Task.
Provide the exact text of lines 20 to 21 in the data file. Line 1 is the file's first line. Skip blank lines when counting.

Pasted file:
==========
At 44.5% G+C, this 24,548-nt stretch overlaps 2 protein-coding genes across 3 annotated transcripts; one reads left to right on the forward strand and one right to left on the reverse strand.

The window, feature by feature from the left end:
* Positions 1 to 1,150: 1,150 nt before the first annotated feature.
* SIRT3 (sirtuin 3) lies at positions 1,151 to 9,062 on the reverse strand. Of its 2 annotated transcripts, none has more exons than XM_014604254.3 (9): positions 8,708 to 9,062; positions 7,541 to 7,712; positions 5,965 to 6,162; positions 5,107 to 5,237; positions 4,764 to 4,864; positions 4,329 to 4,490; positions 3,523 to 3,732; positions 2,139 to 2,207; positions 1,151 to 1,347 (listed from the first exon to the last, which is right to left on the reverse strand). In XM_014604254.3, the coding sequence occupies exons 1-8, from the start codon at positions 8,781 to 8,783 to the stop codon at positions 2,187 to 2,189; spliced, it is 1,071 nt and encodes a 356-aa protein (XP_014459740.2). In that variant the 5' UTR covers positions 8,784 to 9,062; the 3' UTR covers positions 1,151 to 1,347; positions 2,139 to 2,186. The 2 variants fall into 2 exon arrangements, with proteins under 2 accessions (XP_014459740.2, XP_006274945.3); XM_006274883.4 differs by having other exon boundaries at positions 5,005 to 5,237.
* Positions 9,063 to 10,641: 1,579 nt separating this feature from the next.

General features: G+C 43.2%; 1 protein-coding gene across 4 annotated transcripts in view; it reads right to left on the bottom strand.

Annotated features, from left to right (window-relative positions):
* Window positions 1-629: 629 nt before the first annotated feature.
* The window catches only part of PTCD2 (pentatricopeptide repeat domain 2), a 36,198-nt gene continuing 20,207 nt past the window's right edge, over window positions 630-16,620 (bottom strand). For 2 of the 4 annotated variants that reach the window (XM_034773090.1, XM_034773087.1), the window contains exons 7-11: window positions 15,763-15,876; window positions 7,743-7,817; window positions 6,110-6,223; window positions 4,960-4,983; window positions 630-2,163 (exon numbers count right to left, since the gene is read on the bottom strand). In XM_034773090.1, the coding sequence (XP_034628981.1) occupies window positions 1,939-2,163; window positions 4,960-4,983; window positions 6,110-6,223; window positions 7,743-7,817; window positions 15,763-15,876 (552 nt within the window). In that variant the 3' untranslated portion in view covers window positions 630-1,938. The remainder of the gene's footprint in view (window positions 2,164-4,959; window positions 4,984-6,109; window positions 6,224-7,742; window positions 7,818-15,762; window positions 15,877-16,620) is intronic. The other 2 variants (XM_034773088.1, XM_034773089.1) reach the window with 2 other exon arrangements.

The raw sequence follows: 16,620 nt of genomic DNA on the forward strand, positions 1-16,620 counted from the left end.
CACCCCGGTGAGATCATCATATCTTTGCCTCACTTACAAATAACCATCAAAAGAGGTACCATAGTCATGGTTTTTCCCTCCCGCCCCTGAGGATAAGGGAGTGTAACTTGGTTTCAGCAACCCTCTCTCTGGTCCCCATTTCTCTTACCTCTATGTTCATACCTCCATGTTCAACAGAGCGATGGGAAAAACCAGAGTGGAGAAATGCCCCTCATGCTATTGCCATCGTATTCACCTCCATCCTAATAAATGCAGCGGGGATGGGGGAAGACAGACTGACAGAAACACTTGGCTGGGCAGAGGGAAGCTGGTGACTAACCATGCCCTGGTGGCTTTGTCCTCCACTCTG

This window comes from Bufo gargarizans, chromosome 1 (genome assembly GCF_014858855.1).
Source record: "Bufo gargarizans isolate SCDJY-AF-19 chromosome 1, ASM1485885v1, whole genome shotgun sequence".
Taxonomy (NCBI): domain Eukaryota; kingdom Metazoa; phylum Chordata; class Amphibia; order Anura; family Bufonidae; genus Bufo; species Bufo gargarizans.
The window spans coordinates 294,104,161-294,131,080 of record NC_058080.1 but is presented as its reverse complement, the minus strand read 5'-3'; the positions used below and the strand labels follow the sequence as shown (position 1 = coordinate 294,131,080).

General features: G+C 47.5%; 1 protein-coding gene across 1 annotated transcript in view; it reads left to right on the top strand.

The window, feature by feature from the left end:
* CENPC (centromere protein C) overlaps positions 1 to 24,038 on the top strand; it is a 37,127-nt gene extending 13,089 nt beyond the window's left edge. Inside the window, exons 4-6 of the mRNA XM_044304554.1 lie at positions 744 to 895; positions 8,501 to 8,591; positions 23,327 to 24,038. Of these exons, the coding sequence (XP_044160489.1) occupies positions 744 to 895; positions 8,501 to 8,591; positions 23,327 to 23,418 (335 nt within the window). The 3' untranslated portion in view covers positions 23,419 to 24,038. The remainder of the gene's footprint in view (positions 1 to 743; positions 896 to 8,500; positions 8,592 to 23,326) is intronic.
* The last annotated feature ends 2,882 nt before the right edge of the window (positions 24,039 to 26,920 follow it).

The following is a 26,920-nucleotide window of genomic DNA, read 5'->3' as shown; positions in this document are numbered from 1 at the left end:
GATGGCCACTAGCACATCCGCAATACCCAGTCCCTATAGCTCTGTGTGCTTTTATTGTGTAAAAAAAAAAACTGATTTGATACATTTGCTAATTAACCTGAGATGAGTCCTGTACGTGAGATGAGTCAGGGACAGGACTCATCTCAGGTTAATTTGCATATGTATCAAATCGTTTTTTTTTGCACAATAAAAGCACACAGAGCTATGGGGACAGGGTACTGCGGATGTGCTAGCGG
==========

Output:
The following is a 26,920-nucleotide window of genomic DNA, read 5'->3' as shown; positions in this document are numbered from 1 at the left end:
GATGGCCACTAGCACATCCGCAATACCCAGTCCCTATAGCTCTGTGTGCTTTTATTGTGTAAAAAAAAAAACTGATTTGATACATTTGCTAATTAACCTGAGATGAGTCCTGTACGTGAGATGAGTCAGGGACAGGACTCATCTCAGGTTAATTTGCATATGTATCAAATCGTTTTTTTTTGCACAATAAAAGCACACAGAGCTATGGGGACAGGGTACTGCGGATGTGCTAGCGG